Know the scope of your current job. What are the skills and certifications needed if you were looking to apply for the position as an outsider? Know your strengths. Reviewing your job description gives you leverage to explain how you satisfy work expectations and how you go above-and-beyond. You might actually learn you've outgrown your current job and may qualify for a higher level or another position.
3. Get reliable market data
Don't make the mistake of printing salary market data and telling your boss you're not paid enough. You do need this information to determine the going rate for similar jobs. This is helpful to determine the potential for a raise. Go to Glassdoor.com for salary comparisons, but make sure you adjust data to reflect the industry, the size of your company, employees, annual revenues, and location.
Use this as a benchmark to request your pay raise amount. Do keep into account your company's unique cultural and financial position.
4. List all your major accomplishments
When I managed a team of people, I've asked employees who requested a raise to provide me a list of reasons. I only ever had one employee list all their accomplishments. I wanted to reward top performers and we're often managing multiple people.
If you cannot list your successes and contributions to the business, then you're request is going to be much more difficult to defend. You above anyone else should know what you've accomplished at work. Often times, I've heard employees state their bosses should know what they've done. I've even heard an employee tell me, ” It's their manager's job to know everything they've done.” That is not the case. Your manager has a list of duties themselves and also reports to someone else.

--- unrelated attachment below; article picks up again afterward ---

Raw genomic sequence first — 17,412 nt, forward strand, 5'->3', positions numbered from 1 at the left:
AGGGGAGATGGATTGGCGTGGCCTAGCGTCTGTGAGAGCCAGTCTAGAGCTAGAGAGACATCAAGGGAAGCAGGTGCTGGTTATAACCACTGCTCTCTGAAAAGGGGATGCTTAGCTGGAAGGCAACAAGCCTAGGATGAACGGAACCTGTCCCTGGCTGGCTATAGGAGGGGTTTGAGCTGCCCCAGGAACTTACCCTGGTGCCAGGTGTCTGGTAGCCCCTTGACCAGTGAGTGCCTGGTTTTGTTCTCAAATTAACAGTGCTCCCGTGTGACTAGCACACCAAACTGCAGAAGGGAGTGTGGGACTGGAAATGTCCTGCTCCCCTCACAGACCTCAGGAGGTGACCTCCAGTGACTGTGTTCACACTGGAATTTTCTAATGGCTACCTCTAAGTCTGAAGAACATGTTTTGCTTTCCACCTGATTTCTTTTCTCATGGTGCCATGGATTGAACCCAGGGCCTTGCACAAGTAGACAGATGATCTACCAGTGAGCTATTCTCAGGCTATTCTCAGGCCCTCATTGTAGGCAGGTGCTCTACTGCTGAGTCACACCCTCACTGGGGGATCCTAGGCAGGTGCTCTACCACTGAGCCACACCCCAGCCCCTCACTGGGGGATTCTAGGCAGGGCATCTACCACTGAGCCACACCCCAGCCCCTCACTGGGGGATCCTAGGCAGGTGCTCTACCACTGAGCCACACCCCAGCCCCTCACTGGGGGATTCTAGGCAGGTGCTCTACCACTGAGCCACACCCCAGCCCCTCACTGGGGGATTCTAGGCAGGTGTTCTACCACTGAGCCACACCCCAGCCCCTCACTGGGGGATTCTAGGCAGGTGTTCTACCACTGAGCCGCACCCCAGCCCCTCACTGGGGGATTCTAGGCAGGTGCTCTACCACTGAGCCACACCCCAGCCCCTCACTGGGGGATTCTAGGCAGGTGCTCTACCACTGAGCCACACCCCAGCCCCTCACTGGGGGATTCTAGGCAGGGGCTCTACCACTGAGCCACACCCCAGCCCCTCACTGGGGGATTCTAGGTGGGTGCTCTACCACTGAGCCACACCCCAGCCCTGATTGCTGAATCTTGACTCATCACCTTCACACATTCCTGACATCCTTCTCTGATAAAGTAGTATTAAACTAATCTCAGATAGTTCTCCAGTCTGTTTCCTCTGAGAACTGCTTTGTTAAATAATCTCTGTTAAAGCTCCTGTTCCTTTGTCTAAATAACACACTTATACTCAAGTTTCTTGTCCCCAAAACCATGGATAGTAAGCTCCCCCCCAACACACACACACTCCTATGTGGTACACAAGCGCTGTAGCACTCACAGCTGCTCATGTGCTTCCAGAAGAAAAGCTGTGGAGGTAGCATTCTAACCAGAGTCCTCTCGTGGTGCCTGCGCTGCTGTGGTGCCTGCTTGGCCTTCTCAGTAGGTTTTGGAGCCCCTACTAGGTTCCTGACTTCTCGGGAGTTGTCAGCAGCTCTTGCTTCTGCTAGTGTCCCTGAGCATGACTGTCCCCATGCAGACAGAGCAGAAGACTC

Make it easier on yourself and create a running list on a document or spreadsheet. A list will help you quantify the reasons you deserve a raise. Write down your work highlights, projects, awards, and training you've received. Got a glowing email from your boss, coworker, or external person (other departments, vendors, clients)? Write them down. Were you given new tasks or got an expanded role? Jot down the information on the document. Did any of your work increase revenues, save the department money, or innovate a process? Make sure these are on your list. And while you're at it, update your resume too!
5. Choose the right time
Find the right time to ask for a raise. The chances are your manager's thoughts are preoccupied on time-sensitive deliverables. Don't ask your manager to make time or make a financial decision when department and company deadlines are approaching. Be mindful of monthly, quarterly, and annual deadlines. Also, avoid asking a few days before your boss goes on vacation or during the holidays.